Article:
Friday, August 10, 2012
Gambling goes back to ancient times, but in the State of North Dakota it only goes back to 1976. Previously, an amendment to the State Constitution in November of 1894 had banned any form of gambling. Of course that doesn’t mean that there wasn’t any gambling in the state. Raffles as well as other games of chance were openly played, but only for the benefit of a charity. Law enforcement looked the other way and were occasionally even the beneficiaries of games of chance. Then in 1976, voters formally approved the practice, allowing nonprofit clubs and organizations to play games of chance for public spirited purposes.
In 2002, voters passed an initiative to provide for a state lottery, and the multi-state game of Powerball was chosen. The first large prize of $100,000 was announced in May of 2004. But this was not the first lottery prize in what is now North Dakota.
The Louisiana Lottery originated, as the name implies, in the State of Louisiana in 1868, and it soon spread to other states, even to Dakota Territory. On this date in 1883, Lt. Josiah Chance of the Seventeenth Infantry was rejoicing over a sizeable addition to his soldier’s pay by winning the lottery. Stationed at Fort Abraham Lincoln, Lt. Chance was notified that he had received a draft on the Bismarck Bank for $30,000 – a princely sum in 1883. As a twenty year veteran of the army, Lt. Chance was asked if he planned to retire or remain in the service. He quickly responded that he didn’t feel like giving up a salary of $2,100.00 per year, having served in the army so long. He believed that with shrewd investments in land and mortgages, he could expect a total yearly income of $4,600.00 with which he could live quite comfortably being a single man.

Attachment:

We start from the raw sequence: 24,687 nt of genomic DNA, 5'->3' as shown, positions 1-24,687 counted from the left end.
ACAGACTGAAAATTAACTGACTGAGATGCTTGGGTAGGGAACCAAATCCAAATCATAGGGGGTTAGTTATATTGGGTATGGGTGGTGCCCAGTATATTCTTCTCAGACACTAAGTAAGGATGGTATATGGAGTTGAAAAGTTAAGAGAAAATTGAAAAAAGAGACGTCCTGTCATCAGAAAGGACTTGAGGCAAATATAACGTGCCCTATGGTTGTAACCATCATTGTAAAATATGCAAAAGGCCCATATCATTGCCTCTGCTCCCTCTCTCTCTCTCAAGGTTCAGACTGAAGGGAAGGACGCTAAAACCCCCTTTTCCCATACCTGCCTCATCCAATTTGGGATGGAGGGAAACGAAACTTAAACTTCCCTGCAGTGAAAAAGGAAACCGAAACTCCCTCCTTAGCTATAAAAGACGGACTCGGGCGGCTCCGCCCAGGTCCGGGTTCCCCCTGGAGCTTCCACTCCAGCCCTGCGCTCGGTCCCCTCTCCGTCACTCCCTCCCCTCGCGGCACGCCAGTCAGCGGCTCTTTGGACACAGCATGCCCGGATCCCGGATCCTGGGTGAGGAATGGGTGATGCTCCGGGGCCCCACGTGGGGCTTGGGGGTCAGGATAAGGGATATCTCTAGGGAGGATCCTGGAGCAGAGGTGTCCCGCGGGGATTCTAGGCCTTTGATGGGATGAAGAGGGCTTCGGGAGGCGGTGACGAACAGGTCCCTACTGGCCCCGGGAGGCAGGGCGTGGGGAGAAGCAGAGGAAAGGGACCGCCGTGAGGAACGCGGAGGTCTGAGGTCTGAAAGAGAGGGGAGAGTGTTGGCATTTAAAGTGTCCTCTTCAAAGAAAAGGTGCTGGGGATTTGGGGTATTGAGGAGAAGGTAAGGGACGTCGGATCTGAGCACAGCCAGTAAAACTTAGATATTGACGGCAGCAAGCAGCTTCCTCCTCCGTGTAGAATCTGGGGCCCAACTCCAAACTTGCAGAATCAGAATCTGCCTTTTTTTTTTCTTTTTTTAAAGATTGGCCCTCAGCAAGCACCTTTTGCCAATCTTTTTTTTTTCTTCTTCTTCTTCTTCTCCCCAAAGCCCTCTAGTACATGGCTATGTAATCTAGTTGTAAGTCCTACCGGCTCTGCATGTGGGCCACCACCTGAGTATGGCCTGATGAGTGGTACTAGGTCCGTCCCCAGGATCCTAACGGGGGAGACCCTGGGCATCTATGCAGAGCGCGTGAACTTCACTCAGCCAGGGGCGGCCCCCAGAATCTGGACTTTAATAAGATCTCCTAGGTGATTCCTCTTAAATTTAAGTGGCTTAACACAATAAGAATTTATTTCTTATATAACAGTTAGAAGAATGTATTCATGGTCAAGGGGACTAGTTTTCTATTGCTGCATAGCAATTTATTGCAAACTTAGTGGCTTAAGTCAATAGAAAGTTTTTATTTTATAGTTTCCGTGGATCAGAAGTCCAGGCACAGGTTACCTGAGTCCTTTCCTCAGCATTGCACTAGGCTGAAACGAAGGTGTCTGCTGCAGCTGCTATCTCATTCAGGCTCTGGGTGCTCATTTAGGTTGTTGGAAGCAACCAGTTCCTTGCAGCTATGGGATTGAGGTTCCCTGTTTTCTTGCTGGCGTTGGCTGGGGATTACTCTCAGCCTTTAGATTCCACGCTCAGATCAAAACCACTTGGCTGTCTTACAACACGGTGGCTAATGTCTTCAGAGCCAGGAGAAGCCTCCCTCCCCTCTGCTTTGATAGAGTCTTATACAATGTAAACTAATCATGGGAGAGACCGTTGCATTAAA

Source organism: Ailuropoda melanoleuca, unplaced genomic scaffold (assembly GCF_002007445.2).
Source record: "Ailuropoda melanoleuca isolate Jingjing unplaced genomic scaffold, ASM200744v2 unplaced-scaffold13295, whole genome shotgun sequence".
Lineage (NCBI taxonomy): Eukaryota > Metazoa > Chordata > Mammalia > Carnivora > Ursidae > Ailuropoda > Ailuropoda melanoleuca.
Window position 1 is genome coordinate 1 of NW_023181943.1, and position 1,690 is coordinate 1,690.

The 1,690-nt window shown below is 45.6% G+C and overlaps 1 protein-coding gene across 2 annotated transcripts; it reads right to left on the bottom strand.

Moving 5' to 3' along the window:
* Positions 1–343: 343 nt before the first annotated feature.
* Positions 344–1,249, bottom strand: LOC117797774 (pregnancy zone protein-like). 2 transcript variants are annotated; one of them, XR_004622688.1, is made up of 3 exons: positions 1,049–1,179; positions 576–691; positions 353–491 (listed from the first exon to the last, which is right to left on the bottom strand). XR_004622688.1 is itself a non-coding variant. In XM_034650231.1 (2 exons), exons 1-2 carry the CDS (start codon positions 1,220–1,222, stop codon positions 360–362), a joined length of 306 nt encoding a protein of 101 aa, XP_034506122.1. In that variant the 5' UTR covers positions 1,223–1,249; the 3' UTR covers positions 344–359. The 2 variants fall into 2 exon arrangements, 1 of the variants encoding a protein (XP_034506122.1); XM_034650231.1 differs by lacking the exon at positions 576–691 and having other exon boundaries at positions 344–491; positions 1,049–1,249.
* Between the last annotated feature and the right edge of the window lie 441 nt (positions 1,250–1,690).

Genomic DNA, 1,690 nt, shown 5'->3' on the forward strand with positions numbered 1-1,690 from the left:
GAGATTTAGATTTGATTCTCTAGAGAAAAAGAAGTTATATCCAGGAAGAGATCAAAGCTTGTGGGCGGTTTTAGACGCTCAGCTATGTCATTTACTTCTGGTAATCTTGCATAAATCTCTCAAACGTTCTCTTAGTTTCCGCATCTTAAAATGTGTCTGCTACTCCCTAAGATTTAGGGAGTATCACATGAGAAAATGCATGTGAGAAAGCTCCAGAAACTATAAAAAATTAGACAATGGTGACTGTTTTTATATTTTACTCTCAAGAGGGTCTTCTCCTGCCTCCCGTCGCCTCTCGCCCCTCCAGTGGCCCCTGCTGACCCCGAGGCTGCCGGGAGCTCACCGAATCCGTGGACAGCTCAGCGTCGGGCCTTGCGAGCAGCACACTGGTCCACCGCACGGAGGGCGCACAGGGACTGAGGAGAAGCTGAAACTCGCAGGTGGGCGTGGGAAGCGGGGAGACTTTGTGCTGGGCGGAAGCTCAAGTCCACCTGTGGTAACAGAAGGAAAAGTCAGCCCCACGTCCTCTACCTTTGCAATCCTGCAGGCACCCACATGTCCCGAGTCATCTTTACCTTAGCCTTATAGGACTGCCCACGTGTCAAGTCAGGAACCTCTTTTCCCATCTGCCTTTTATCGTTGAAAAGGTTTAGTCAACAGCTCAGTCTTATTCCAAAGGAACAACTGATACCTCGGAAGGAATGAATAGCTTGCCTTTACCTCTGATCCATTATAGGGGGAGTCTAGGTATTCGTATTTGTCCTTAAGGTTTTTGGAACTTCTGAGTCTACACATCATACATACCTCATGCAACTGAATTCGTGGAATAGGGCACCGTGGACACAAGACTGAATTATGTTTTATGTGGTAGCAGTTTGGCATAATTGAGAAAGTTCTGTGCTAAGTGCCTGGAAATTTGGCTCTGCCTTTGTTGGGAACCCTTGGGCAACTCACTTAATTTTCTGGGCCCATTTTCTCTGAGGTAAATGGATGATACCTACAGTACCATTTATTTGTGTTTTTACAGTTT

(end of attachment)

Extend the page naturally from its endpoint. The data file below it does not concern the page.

When the Louisiana Lottery was found to be corrupt, public reaction created a whirlwind of opposition and it became banned from the mails and banned in many states. The young state of North Dakota, having recently removed the evils of alcohol from within its borders, was quick to grasp upon the public outcry, and in the November election of 1894 all forms of gambling were declared illegal.
As for officer Chance, it was reported that he received his funds, placed them in the bank, and returned to his post “wearing a smile of sunny serenity.”
Dakota Datebook written by Jim Davis
The Bismarck Tribune August 3, 1883
North Dakota Centennial Blue Book 1889-1989